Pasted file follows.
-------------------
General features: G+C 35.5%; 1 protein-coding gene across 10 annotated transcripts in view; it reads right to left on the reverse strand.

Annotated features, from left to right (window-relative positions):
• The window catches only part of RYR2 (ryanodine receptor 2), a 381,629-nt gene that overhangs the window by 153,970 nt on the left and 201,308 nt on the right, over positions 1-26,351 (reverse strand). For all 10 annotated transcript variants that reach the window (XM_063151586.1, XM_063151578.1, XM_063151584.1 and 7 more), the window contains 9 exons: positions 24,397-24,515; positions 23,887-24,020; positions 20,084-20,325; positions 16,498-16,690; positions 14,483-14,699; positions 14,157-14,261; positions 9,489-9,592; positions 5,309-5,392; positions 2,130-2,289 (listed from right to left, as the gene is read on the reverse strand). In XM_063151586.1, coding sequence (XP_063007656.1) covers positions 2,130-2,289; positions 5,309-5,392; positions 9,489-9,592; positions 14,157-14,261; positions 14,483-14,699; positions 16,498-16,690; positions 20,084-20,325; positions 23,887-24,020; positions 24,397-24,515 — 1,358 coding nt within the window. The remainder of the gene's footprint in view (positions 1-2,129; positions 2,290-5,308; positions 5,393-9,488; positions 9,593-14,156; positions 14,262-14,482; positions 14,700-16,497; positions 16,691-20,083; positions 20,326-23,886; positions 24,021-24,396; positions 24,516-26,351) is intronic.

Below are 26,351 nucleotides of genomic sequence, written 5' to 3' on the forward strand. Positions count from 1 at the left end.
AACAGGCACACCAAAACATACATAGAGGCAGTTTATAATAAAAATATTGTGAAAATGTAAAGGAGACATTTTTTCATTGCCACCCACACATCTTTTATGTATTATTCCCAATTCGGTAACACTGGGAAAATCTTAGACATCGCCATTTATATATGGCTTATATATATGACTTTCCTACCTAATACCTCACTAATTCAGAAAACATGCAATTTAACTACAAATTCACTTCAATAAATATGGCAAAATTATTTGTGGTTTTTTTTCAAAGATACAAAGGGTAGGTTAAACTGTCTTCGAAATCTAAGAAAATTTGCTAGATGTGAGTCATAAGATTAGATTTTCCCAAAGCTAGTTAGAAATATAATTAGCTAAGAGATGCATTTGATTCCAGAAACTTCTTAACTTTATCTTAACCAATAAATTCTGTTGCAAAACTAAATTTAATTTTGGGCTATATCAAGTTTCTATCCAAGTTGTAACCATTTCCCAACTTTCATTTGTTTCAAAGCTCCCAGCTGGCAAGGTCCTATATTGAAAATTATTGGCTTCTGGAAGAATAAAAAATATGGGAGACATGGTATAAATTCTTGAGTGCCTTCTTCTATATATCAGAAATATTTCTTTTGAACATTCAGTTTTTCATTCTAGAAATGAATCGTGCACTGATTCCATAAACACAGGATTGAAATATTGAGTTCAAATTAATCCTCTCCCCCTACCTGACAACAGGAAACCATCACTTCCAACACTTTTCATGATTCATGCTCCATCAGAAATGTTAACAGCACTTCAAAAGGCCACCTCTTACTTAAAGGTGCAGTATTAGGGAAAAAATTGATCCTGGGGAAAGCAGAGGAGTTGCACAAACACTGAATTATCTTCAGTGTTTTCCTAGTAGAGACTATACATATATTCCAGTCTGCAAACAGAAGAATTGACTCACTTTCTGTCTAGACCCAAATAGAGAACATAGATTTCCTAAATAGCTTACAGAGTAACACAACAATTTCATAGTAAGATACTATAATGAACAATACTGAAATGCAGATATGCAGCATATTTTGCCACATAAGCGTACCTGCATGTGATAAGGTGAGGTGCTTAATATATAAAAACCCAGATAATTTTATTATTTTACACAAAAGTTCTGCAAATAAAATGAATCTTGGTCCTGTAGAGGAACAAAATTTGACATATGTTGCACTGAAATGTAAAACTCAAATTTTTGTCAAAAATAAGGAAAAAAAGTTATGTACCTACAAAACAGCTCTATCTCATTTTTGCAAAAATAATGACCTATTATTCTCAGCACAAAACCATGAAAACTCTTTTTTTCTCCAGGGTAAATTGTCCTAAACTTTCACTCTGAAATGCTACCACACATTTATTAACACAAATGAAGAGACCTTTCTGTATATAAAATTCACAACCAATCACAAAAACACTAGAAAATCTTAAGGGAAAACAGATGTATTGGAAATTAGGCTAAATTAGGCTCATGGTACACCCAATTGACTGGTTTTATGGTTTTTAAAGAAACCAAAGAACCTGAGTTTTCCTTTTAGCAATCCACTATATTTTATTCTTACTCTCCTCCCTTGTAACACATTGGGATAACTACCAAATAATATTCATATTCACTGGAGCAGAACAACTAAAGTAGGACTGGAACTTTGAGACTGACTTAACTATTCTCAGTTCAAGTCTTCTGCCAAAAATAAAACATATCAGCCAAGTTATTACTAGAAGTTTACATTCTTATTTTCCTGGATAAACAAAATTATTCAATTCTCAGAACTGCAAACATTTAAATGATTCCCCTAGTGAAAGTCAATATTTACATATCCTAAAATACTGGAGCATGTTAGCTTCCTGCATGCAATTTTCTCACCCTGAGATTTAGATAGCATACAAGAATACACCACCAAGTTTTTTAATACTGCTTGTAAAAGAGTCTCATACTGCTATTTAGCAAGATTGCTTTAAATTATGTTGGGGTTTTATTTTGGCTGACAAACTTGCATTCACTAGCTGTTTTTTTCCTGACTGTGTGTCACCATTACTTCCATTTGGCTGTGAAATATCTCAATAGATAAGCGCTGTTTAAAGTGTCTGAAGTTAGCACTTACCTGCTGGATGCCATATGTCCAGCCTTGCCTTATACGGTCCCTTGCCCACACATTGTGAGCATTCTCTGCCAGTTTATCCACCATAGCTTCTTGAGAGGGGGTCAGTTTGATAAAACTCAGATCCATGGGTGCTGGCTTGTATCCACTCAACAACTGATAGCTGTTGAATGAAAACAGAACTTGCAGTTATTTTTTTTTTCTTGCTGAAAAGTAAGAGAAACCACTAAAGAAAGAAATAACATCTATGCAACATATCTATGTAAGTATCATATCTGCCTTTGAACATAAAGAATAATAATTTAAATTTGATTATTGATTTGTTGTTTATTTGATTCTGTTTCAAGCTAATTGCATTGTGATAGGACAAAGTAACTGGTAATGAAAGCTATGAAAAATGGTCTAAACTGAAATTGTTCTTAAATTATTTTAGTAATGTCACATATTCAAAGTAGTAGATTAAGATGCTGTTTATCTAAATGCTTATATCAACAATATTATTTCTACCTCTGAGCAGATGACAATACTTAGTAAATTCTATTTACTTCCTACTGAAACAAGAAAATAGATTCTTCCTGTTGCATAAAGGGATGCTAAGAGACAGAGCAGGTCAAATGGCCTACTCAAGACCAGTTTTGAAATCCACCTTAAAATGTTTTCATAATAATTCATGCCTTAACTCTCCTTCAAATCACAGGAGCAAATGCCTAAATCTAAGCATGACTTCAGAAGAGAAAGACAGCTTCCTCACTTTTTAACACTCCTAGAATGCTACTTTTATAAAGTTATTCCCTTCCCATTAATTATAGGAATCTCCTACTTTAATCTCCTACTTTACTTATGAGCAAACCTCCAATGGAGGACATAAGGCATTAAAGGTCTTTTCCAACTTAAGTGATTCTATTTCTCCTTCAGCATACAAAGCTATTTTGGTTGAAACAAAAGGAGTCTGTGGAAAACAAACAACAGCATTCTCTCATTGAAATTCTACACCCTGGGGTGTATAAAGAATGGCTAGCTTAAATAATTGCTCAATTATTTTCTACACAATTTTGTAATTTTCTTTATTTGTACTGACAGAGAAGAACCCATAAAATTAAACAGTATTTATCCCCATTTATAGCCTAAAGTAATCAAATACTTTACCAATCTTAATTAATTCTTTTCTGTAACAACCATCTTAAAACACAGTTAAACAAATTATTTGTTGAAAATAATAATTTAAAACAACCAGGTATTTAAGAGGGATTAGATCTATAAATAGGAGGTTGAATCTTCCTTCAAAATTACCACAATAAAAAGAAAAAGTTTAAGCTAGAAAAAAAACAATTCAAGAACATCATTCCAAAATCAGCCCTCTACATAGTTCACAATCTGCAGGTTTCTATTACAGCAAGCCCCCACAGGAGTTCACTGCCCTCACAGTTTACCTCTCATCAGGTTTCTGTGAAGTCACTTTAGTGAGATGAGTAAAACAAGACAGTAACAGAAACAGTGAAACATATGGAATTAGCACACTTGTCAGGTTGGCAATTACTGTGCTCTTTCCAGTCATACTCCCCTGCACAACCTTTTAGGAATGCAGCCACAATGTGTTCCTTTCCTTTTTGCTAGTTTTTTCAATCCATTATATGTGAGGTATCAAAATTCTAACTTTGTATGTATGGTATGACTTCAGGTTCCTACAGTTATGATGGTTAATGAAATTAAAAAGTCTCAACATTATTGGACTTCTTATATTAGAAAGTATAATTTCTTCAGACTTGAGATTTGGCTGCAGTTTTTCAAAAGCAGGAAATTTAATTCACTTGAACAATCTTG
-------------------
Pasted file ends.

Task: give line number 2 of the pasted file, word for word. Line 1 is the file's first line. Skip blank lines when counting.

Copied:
Annotated features, from left to right (window-relative positions):